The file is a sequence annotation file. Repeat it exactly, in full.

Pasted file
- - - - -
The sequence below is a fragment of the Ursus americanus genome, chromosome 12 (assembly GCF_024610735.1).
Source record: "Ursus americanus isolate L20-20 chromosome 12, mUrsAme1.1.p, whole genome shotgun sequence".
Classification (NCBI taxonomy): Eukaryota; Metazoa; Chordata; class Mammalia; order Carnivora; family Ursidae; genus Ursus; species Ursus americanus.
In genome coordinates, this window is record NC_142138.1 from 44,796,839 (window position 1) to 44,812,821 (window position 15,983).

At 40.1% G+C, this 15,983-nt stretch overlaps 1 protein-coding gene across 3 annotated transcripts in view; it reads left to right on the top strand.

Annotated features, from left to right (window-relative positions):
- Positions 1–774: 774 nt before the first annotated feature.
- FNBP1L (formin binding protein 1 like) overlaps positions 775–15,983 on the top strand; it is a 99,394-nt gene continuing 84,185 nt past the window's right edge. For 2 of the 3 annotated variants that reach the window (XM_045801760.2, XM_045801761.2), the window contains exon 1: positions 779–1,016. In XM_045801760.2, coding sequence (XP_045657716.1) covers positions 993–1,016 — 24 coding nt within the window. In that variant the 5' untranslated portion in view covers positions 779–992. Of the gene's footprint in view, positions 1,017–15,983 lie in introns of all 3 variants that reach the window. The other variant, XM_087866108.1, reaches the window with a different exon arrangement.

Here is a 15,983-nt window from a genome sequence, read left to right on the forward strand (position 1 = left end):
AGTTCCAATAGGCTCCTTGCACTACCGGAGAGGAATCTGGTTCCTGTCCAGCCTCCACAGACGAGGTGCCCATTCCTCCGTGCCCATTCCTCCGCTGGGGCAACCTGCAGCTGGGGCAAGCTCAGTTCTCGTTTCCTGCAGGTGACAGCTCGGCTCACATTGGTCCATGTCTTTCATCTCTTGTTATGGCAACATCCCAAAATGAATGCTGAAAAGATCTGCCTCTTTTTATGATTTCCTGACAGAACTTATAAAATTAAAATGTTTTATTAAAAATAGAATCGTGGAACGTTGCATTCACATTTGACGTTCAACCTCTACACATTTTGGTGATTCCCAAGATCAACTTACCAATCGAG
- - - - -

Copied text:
The sequence below is a fragment of the Ursus americanus genome, chromosome 12 (assembly GCF_024610735.1).
Source record: "Ursus americanus isolate L20-20 chromosome 12, mUrsAme1.1.p, whole genome shotgun sequence".
Classification (NCBI taxonomy): Eukaryota; Metazoa; Chordata; class Mammalia; order Carnivora; family Ursidae; genus Ursus; species Ursus americanus.
In genome coordinates, this window is record NC_142138.1 from 44,796,839 (window position 1) to 44,812,821 (window position 15,983).

At 40.1% G+C, this 15,983-nt stretch overlaps 1 protein-coding gene across 3 annotated transcripts in view; it reads left to right on the top strand.

Annotated features, from left to right (window-relative positions):
- Positions 1–774: 774 nt before the first annotated feature.
- FNBP1L (formin binding protein 1 like) overlaps positions 775–15,983 on the top strand; it is a 99,394-nt gene continuing 84,185 nt past the window's right edge. For 2 of the 3 annotated variants that reach the window (XM_045801760.2, XM_045801761.2), the window contains exon 1: positions 779–1,016. In XM_045801760.2, coding sequence (XP_045657716.1) covers positions 993–1,016 — 24 coding nt within the window. In that variant the 5' untranslated portion in view covers positions 779–992. Of the gene's footprint in view, positions 1,017–15,983 lie in introns of all 3 variants that reach the window. The other variant, XM_087866108.1, reaches the window with a different exon arrangement.

Here is a 15,983-nt window from a genome sequence, read left to right on the forward strand (position 1 = left end):
AGTTCCAATAGGCTCCTTGCACTACCGGAGAGGAATCTGGTTCCTGTCCAGCCTCCACAGACGAGGTGCCCATTCCTCCGTGCCCATTCCTCCGCTGGGGCAACCTGCAGCTGGGGCAAGCTCAGTTCTCGTTTCCTGCAGGTGACAGCTCGGCTCACATTGGTCCATGTCTTTCATCTCTTGTTATGGCAACATCCCAAAATGAATGCTGAAAAGATCTGCCTCTTTTTATGATTTCCTGACAGAACTTATAAAATTAAAATGTTTTATTAAAAATAGAATCGTGGAACGTTGCATTCACATTTGACGTTCAACCTCTACACATTTTGGTGATTCCCAAGATCAACTTACCAATCGAG